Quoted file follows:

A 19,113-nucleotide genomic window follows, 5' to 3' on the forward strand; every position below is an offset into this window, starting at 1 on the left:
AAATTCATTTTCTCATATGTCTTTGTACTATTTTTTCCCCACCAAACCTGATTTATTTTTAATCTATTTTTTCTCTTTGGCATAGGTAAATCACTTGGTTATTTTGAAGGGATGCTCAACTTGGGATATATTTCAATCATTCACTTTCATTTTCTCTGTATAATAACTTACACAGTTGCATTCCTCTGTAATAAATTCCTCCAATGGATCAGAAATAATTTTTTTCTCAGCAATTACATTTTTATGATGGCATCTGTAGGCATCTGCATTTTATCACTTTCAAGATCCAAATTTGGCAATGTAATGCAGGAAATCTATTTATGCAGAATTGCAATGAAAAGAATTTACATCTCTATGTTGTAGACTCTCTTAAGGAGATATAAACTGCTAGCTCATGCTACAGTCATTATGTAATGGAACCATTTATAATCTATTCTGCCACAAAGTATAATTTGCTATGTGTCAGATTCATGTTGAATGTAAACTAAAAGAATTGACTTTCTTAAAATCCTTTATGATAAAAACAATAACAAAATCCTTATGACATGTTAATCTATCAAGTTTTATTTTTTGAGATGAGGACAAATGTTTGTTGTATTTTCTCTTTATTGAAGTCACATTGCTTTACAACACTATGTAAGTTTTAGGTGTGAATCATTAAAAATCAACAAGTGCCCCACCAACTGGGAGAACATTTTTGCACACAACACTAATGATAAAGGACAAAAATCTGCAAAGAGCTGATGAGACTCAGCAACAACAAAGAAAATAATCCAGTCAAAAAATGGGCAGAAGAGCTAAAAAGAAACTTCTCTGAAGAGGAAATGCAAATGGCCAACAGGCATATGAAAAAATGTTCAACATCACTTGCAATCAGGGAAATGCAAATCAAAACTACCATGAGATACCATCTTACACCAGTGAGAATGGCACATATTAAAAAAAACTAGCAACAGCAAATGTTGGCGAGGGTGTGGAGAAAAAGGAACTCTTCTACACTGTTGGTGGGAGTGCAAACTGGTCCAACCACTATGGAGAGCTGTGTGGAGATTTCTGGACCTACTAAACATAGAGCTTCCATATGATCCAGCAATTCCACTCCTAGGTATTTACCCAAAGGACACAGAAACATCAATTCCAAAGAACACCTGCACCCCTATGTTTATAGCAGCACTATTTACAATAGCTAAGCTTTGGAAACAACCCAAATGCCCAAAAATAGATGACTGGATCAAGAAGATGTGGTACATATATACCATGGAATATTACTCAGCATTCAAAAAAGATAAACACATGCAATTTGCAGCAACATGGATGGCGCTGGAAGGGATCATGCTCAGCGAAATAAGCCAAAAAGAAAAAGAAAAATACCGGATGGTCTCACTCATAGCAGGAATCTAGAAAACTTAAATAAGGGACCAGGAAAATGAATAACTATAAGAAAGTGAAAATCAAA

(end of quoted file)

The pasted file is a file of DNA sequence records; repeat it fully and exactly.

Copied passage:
A 19,113-nucleotide genomic window follows, 5' to 3' on the forward strand; every position below is an offset into this window, starting at 1 on the left:
AAATTCATTTTCTCATATGTCTTTGTACTATTTTTTCCCCACCAAACCTGATTTATTTTTAATCTATTTTTTCTCTTTGGCATAGGTAAATCACTTGGTTATTTTGAAGGGATGCTCAACTTGGGATATATTTCAATCATTCACTTTCATTTTCTCTGTATAATAACTTACACAGTTGCATTCCTCTGTAATAAATTCCTCCAATGGATCAGAAATAATTTTTTTCTCAGCAATTACATTTTTATGATGGCATCTGTAGGCATCTGCATTTTATCACTTTCAAGATCCAAATTTGGCAATGTAATGCAGGAAATCTATTTATGCAGAATTGCAATGAAAAGAATTTACATCTCTATGTTGTAGACTCTCTTAAGGAGATATAAACTGCTAGCTCATGCTACAGTCATTATGTAATGGAACCATTTATAATCTATTCTGCCACAAAGTATAATTTGCTATGTGTCAGATTCATGTTGAATGTAAACTAAAAGAATTGACTTTCTTAAAATCCTTTATGATAAAAACAATAACAAAATCCTTATGACATGTTAATCTATCAAGTTTTATTTTTTGAGATGAGGACAAATGTTTGTTGTATTTTCTCTTTATTGAAGTCACATTGCTTTACAACACTATGTAAGTTTTAGGTGTGAATCATTAAAAATCAACAAGTGCCCCACCAACTGGGAGAACATTTTTGCACACAACACTAATGATAAAGGACAAAAATCTGCAAAGAGCTGATGAGACTCAGCAACAACAAAGAAAATAATCCAGTCAAAAAATGGGCAGAAGAGCTAAAAAGAAACTTCTCTGAAGAGGAAATGCAAATGGCCAACAGGCATATGAAAAAATGTTCAACATCACTTGCAATCAGGGAAATGCAAATCAAAACTACCATGAGATACCATCTTACACCAGTGAGAATGGCACATATTAAAAAAAACTAGCAACAGCAAATGTTGGCGAGGGTGTGGAGAAAAAGGAACTCTTCTACACTGTTGGTGGGAGTGCAAACTGGTCCAACCACTATGGAGAGCTGTGTGGAGATTTCTGGACCTACTAAACATAGAGCTTCCATATGATCCAGCAATTCCACTCCTAGGTATTTACCCAAAGGACACAGAAACATCAATTCCAAAGAACACCTGCACCCCTATGTTTATAGCAGCACTATTTACAATAGCTAAGCTTTGGAAACAACCCAAATGCCCAAAAATAGATGACTGGATCAAGAAGATGTGGTACATATATACCATGGAATATTACTCAGCATTCAAAAAAGATAAACACATGCAATTTGCAGCAACATGGATGGCGCTGGAAGGGATCATGCTCAGCGAAATAAGCCAAAAAGAAAAAGAAAAATACCGGATGGTCTCACTCATAGCAGGAATCTAGAAAACTTAAATAAGGGACCAGGAAAATGAATAACTATAAGAAAGTGAAAATCAAA